Anne: It’s no secret I enjoy reading gay BDSM stories, as long as it’s not too heavy (so, in many ways, gay erotic story The Beginning of Knowledge came out of nowhere and knocked me for six!). When I started writing the Delaneys series, I’d read several BDSM stories, and enjoyed them but missed the addition of humour. I’m a great believer that sex is fun, and occasionally very comic as well as exciting – and so I wanted to create a series where my main character, Liam, begins a highly erotic and submissive relationship with the twins, Mark and Johnny, but he also very much sees the funny side of the situation. Added in to the Delaney mix is my love of the crime noir genre, which explains why the twins are local gangsters. Once Liam was in my head, he really took over in there and I thoroughly enjoyed writing his six books, and developing the ménage relationship between the three men. I still miss them!

Oh, and Liam – being Liam – sends you and Cindi big hugs and kisses, Kazza – but don’t tell the twins. They’ll be jealous …

Kazza:  Cindi and I won’t tell if you won’t. Johnny and Mark won’t like it at all!  🙂

Kazza: A lot of people who read my reviews know me as a reader of romantic and often erotic books, not to mention those books that are quite out-there in terms of sexual content. But I had the pleasure of reading The Prayer Seeker, a wonderful piece of Christian lit. I’m not a writer but as a reader I have to be in a different headspace or mood when I read BDSM as opposed to someone seeking to The Prayer Seekerget back to basics about prayer and their connection with the Creator. How much different is it writing something like The Beginning of Knowledge, quite a dark BDSM story, and The Delaneys, a ménage with lighter BDSM, to the more spiritual The Prayer Seeker?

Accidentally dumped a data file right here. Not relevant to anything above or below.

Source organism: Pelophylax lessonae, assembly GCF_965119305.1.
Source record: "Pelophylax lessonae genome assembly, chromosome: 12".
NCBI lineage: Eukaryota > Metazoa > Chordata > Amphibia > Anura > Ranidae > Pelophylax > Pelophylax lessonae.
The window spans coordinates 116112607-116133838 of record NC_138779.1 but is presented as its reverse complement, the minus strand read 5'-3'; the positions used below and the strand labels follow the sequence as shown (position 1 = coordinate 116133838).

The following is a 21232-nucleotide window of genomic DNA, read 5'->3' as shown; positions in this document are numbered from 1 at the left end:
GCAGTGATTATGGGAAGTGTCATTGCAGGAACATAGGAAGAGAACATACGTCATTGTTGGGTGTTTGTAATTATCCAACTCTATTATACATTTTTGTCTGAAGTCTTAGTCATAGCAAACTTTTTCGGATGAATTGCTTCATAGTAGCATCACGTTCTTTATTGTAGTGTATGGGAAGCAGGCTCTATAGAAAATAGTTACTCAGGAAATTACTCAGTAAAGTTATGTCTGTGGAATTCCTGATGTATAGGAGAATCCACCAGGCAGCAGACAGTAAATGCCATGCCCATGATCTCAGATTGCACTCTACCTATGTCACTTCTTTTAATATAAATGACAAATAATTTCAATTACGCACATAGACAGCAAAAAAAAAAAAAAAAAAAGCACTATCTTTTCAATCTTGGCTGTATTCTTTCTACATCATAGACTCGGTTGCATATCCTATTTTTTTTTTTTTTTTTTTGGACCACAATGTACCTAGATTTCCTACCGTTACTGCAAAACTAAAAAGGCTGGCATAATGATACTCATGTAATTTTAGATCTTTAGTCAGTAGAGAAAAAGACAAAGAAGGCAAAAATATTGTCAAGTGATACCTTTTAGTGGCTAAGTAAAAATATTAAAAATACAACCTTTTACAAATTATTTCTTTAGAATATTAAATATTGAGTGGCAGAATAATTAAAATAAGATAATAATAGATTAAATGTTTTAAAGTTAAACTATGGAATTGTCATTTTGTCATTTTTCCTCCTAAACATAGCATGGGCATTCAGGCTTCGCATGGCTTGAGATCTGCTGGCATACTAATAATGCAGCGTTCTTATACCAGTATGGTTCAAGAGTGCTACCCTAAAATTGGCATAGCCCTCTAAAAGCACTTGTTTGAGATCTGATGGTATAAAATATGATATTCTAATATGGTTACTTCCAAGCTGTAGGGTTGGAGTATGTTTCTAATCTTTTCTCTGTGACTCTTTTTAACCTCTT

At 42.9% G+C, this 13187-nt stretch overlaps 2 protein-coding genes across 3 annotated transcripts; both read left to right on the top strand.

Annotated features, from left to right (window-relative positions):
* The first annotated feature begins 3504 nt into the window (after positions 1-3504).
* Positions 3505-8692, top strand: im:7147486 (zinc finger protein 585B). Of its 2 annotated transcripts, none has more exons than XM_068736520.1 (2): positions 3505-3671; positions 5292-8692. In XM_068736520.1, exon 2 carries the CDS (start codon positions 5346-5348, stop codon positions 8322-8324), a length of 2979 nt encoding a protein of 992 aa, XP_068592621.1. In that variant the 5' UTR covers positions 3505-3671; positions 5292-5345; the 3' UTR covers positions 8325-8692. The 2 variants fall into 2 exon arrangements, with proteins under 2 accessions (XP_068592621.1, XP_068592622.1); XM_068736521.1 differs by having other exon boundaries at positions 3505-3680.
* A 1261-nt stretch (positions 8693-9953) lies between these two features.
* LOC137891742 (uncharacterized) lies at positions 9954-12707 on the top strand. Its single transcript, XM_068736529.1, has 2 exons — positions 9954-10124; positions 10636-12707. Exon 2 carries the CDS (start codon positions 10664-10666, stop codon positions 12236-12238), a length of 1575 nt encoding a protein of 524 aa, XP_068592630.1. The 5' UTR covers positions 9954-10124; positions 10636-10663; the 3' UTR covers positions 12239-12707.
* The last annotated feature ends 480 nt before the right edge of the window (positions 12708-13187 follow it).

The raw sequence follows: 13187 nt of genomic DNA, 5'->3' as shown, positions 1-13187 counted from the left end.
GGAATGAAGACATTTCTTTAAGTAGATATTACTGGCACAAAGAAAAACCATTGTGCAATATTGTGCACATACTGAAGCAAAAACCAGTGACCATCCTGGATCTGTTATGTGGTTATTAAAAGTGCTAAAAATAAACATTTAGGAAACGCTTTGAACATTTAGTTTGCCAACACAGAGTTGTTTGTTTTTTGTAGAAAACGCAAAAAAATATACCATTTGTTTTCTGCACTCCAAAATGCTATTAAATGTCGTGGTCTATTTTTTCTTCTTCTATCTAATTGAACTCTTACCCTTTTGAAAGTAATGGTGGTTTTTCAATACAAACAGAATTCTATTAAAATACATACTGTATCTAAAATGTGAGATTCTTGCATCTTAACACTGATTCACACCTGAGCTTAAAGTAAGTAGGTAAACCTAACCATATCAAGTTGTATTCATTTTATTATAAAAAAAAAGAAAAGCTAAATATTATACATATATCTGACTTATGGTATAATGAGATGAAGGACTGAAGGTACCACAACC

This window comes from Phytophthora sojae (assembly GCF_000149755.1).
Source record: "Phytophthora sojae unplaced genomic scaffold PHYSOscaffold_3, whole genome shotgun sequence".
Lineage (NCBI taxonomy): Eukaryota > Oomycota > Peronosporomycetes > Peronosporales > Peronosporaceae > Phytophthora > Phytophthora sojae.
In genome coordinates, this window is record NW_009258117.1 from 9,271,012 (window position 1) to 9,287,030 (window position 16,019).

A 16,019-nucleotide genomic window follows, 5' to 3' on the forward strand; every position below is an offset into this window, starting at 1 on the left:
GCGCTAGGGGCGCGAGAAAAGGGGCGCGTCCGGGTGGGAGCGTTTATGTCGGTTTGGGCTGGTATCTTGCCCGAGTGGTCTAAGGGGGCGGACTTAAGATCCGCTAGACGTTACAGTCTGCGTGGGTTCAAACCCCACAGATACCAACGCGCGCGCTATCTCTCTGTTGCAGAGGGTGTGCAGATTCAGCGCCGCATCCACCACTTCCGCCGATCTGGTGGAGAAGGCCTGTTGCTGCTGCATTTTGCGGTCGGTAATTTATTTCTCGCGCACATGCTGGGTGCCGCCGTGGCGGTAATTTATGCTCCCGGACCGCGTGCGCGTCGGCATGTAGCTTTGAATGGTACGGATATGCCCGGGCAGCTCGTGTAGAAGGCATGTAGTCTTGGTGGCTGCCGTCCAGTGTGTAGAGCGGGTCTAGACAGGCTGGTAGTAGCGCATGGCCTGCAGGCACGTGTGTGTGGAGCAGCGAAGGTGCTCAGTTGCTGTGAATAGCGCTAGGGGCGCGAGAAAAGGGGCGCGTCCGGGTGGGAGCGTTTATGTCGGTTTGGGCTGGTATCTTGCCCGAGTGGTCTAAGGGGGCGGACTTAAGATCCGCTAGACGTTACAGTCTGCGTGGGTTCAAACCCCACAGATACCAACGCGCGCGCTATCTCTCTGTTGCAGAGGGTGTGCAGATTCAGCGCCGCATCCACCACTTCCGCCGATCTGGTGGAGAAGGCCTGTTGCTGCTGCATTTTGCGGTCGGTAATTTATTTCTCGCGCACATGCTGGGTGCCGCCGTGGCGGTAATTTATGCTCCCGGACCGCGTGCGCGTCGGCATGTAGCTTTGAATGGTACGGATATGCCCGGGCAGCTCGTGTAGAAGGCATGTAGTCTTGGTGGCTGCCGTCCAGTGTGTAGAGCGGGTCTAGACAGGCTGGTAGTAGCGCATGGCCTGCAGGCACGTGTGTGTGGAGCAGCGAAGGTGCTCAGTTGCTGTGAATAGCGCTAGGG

Anne: Yes, those stories are certainly very different from each other in lots of ways. I think it goes back to the number and intensity of different voices I carry around in my head – which have been there ever since I can remember, even from a very young age. I know they’re all part of me and are a way I’ve found of expressing the different responses I have to life. I think that’s true of all of us, to be honest. People are always a lot more than the sum of their parts. There’s always more going on than can be seen on the surface, and I like – in my writing at least – to bring those possibilities out into the open. So, in the world I carry in my head, it’s absolutely fine to be erotic, comic and spiritual, and sometimes all at the same time too.

In terms of the sexuality and spirituality mix, I think they’re simply two sides of the same coin: sexuality is very spiritual; and spirituality is very sexual. You only have to look at The Song of Solomon in the Bible, or a poem such as John Donne’s Batter my heart, three person’d God to see powerful, and sometimes violent, imagery expressing the essential link between body and soul that is part of being human, and being alive.